BY BRENDA DOMINICK
Clarkston News Staff Writer
It was a day for youth to find their voice and inject their creativity into words at Bailey Lake Elementary last Friday.
Anne Martinez and Carol Barber’s fifth-grade classes wowed their guests with talent, wit, and reality at their Poetry Slam. This event has been an ongoing tradition there for seven years.
Martinez said, “Poetry seems to be a dying artform and yet it is a genre that is easily accessible to all students.”
Students have discovered poetry can be very personal and can be whatever they want it to be.
“It’s especially perfect for students who otherwise struggle with writing,” she said. ”They usually find the genre of poetry to be something they can manage.”
Students also learn how to convey meaning with figurative language, sensory details, word choice and line breaks. Not only did students spend time learning how to write like a poet, but they also spent time learning how to read their poetry in front of an audience. They also had a little help from their friends from Clarkston High School.
“We had Mr. Eisele’s English students from the high school work with our fifth graders on public speaking at a poetry slam,” Martinez said. “This partnership of students helping students was an amazing experience for all involved.”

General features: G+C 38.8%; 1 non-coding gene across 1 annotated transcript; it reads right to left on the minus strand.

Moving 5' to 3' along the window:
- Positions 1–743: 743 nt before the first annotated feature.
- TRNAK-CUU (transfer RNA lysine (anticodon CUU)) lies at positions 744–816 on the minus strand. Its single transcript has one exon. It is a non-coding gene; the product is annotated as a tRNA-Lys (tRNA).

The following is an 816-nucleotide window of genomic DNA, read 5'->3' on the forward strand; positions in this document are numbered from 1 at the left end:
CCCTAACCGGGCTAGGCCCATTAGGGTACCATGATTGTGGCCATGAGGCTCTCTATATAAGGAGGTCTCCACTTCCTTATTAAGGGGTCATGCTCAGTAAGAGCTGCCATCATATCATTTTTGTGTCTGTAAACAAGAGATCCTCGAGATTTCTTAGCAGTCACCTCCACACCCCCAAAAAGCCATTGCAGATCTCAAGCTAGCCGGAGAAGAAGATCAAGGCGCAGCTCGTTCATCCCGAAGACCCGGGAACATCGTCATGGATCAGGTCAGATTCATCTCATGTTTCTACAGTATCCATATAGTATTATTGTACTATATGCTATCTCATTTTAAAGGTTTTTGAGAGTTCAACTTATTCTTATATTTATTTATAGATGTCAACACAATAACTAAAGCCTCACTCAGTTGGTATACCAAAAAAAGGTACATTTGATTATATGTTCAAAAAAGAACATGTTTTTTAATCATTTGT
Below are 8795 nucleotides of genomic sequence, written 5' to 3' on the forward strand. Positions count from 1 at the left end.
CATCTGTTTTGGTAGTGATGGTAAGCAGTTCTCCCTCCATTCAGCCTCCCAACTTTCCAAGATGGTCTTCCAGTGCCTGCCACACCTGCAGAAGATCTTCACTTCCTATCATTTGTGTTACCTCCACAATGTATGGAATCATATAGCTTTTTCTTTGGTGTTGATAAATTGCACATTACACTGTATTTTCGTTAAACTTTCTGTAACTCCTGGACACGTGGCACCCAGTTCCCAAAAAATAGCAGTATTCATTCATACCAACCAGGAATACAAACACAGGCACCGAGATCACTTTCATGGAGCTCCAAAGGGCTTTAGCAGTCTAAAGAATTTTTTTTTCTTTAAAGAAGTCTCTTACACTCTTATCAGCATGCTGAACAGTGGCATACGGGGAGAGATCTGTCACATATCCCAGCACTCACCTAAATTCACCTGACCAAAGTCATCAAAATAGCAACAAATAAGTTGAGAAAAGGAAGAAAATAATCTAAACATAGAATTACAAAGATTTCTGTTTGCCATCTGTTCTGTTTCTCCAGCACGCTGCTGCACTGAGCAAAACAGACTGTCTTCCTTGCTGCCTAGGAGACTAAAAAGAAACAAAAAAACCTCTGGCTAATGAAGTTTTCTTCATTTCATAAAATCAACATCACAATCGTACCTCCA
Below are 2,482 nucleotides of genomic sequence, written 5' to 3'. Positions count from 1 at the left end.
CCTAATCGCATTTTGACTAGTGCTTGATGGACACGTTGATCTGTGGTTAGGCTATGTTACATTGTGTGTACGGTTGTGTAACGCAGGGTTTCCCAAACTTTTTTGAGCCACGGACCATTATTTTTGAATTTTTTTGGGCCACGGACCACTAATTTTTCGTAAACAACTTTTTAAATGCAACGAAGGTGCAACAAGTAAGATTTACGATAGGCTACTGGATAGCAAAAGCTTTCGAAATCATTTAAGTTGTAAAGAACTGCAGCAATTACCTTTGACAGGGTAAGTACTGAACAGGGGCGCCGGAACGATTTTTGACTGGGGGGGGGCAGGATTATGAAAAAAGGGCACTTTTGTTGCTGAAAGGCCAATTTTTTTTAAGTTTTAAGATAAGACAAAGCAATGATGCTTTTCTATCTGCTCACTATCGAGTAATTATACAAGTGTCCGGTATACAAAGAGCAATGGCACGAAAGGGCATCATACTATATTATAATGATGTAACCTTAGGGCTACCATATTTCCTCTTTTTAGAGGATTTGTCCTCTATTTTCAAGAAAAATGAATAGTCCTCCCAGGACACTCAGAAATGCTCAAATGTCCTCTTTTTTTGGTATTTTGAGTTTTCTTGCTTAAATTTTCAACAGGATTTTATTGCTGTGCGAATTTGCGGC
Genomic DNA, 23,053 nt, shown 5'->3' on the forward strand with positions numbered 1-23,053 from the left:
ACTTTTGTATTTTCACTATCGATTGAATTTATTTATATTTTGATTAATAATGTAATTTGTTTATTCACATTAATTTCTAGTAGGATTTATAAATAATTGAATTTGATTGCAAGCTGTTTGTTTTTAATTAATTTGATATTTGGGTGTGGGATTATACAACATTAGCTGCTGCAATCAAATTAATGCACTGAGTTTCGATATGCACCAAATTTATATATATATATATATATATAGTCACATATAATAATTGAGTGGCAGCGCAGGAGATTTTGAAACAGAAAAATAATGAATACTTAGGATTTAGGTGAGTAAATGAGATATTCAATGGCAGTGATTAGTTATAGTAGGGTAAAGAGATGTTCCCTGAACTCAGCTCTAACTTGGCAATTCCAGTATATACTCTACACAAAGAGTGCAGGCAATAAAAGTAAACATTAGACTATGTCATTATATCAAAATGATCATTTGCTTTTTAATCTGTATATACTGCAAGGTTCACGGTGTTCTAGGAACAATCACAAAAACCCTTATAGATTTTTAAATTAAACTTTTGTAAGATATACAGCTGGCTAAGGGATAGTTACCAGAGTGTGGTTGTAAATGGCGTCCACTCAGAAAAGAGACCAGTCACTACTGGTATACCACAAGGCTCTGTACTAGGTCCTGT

On the day of Bailey Lake’s ‘Slam,’ the talented fifth grade students impressed their families by reading their poetry and educating their guests on what they learned in class. Trent Greene read his poem, “Football” with excitement and passion to the packed audience in the classroom.
“The receiver caught the ball ‘Touchdown!’ The new Super Bowl champs were sobbing babies as they took home the trophy,” he said.
Abbey Clauw read her funny and sarcastic “I am a Sister” poem, describing her not-so-sisterly love for her real-life sister.
“I want to sometimes shove her in a box and ship her away to Canada. I am her sister. I pretend to step on her and then I’m king of the world,” Clauw read, as the audience laughed.
Marie Mazo read her poem entitled “My Brother.”
“I don’t know what to say, but I am going insane. He blames everything on me, he treats me like I’m three. I’d rather live in a tree, so he doesn’t bother me,” Mazo said, also getting a few chuckles.
In addition to reading their poetry, each student had at least one speaking part. This was the way the students taught their families what they learned about poetry writing.
Clauw and Addison Newblatt, shared with their guests the importance of including figurative language which separates mediocre poetry from great poetry.